Flatiron’s 2,500 experts – including hundreds of physicians, data scientists, machine learning (ML) engineers, and product designers, and over 1,500 nurses and tumor registrars – transform real-world data (RWD) gathered at the point of care into real-world evidence (RWE) to improve treatment, inform policy, and advance research. We partner across sectors and borders with other clinicians and researchers, with life science companies and academic health centers, and with bodies like the U.S. Food and Drug Administration and the National Institute for Health and Care Excellence (NICE). Over the past decade, we have helped bring important new treatments to cancer patients around the world.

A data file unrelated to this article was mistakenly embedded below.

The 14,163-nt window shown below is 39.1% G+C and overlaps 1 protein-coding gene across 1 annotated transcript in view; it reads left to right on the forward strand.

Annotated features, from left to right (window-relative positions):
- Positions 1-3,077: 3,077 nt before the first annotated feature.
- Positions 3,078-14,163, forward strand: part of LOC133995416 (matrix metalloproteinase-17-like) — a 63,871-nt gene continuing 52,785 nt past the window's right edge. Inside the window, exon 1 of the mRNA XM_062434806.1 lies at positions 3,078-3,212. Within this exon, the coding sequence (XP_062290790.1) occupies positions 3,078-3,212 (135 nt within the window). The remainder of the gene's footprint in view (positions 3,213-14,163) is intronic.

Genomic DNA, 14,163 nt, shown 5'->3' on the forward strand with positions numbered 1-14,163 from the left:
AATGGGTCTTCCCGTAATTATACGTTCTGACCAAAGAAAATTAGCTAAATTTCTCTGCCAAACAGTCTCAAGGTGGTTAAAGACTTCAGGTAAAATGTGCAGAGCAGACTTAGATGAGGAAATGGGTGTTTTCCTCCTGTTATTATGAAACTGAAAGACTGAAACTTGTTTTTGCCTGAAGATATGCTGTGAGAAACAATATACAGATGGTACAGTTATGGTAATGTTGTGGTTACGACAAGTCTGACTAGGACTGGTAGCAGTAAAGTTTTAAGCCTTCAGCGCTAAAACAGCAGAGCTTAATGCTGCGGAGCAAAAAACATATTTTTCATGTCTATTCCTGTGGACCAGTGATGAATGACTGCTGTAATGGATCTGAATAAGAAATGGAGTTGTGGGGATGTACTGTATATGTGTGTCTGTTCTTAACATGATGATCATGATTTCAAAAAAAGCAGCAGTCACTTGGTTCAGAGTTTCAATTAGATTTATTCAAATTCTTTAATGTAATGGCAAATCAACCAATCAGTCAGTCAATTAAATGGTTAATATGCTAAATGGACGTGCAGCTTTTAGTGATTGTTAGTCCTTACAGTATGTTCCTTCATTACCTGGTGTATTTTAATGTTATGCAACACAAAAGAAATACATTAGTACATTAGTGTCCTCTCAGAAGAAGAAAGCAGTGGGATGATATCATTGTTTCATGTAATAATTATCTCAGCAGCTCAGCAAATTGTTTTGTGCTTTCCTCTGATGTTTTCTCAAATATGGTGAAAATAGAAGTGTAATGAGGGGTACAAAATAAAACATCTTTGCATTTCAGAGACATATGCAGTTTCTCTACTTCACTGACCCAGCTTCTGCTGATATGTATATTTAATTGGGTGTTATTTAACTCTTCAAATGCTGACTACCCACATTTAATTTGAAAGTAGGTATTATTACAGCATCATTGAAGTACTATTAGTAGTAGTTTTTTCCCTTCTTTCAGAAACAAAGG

Artificial intelligence (AI) – specifically, ML and natural language processing (NLP) – is core to achieving Flatiron’s mission to improve lives by learning from the experience of every cancer patient. Cancer is not a single disease; in fact, the more we learn, the more diseases it becomes. Cancer drug development and treatments change constantly. This is why oncology has been an important proving ground for RWE and precision medicine broadly. The more we all learn about the biology of tumors, the more personalized we can make cancer care – selecting the right treatment and approach for each unique individual. AI amplifies the potential in the data we curate. It helps surface characteristics of patients with a particularly rare form of cancer. It identifies patterns across millions of data points, driving learning at unprecedented scale. And, crucially, it helps bring innovative and potentially life-saving therapies to more patients, more quickly.